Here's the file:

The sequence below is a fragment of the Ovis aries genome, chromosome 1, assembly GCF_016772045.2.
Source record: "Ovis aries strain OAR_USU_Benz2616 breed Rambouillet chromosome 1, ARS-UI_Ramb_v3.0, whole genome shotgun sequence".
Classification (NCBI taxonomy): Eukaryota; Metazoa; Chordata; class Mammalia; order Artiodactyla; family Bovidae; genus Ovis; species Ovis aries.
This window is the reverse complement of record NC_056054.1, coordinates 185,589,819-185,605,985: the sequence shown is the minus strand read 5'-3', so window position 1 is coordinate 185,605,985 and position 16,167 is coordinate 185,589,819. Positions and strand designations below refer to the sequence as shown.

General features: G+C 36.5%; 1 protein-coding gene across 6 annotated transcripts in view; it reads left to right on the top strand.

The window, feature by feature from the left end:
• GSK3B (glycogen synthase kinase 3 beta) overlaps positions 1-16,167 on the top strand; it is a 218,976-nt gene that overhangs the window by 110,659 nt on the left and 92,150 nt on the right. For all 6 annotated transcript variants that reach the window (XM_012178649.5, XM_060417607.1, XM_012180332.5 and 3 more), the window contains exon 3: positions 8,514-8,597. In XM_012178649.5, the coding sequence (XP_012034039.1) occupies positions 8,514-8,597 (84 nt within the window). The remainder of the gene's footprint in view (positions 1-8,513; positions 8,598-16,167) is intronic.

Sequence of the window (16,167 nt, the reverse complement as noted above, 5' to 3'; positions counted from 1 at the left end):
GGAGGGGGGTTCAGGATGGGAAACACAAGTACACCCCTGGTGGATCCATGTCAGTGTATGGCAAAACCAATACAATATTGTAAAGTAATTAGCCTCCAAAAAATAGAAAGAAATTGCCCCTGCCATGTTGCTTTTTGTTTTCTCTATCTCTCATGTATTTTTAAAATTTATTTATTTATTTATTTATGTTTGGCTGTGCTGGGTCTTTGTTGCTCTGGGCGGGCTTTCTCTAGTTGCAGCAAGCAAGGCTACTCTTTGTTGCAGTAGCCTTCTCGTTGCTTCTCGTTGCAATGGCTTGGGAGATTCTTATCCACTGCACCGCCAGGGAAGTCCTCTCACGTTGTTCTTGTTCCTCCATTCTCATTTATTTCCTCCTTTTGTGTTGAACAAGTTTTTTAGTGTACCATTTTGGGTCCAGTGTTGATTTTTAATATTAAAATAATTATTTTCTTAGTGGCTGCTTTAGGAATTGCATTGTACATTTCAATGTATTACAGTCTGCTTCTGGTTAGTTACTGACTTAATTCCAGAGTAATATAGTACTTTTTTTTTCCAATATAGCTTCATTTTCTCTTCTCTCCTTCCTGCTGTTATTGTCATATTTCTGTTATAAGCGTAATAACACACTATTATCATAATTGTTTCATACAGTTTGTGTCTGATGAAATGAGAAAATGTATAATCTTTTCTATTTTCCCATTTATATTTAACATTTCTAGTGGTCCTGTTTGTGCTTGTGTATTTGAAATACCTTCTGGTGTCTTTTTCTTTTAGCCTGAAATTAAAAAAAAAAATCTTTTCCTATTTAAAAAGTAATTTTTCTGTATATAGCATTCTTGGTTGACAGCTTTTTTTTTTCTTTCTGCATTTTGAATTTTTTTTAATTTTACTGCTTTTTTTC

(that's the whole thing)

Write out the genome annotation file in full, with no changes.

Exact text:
The sequence below is a fragment of the Ovis aries genome, chromosome 1, assembly GCF_016772045.2.
Source record: "Ovis aries strain OAR_USU_Benz2616 breed Rambouillet chromosome 1, ARS-UI_Ramb_v3.0, whole genome shotgun sequence".
Classification (NCBI taxonomy): Eukaryota; Metazoa; Chordata; class Mammalia; order Artiodactyla; family Bovidae; genus Ovis; species Ovis aries.
This window is the reverse complement of record NC_056054.1, coordinates 185,589,819-185,605,985: the sequence shown is the minus strand read 5'-3', so window position 1 is coordinate 185,605,985 and position 16,167 is coordinate 185,589,819. Positions and strand designations below refer to the sequence as shown.

General features: G+C 36.5%; 1 protein-coding gene across 6 annotated transcripts in view; it reads left to right on the top strand.

The window, feature by feature from the left end:
• GSK3B (glycogen synthase kinase 3 beta) overlaps positions 1-16,167 on the top strand; it is a 218,976-nt gene that overhangs the window by 110,659 nt on the left and 92,150 nt on the right. For all 6 annotated transcript variants that reach the window (XM_012178649.5, XM_060417607.1, XM_012180332.5 and 3 more), the window contains exon 3: positions 8,514-8,597. In XM_012178649.5, the coding sequence (XP_012034039.1) occupies positions 8,514-8,597 (84 nt within the window). The remainder of the gene's footprint in view (positions 1-8,513; positions 8,598-16,167) is intronic.

Sequence of the window (16,167 nt, the reverse complement as noted above, 5' to 3'; positions counted from 1 at the left end):
GGAGGGGGGTTCAGGATGGGAAACACAAGTACACCCCTGGTGGATCCATGTCAGTGTATGGCAAAACCAATACAATATTGTAAAGTAATTAGCCTCCAAAAAATAGAAAGAAATTGCCCCTGCCATGTTGCTTTTTGTTTTCTCTATCTCTCATGTATTTTTAAAATTTATTTATTTATTTATTTATGTTTGGCTGTGCTGGGTCTTTGTTGCTCTGGGCGGGCTTTCTCTAGTTGCAGCAAGCAAGGCTACTCTTTGTTGCAGTAGCCTTCTCGTTGCTTCTCGTTGCAATGGCTTGGGAGATTCTTATCCACTGCACCGCCAGGGAAGTCCTCTCACGTTGTTCTTGTTCCTCCATTCTCATTTATTTCCTCCTTTTGTGTTGAACAAGTTTTTTAGTGTACCATTTTGGGTCCAGTGTTGATTTTTAATATTAAAATAATTATTTTCTTAGTGGCTGCTTTAGGAATTGCATTGTACATTTCAATGTATTACAGTCTGCTTCTGGTTAGTTACTGACTTAATTCCAGAGTAATATAGTACTTTTTTTTTCCAATATAGCTTCATTTTCTCTTCTCTCCTTCCTGCTGTTATTGTCATATTTCTGTTATAAGCGTAATAACACACTATTATCATAATTGTTTCATACAGTTTGTGTCTGATGAAATGAGAAAATGTATAATCTTTTCTATTTTCCCATTTATATTTAACATTTCTAGTGGTCCTGTTTGTGCTTGTGTATTTGAAATACCTTCTGGTGTCTTTTTCTTTTAGCCTGAAATTAAAAAAAAAAATCTTTTCCTATTTAAAAAGTAATTTTTCTGTATATAGCATTCTTGGTTGACAGCTTTTTTTTTTCTTTCTGCATTTTGAATTTTTTTTAATTTTACTGCTTTTTTTC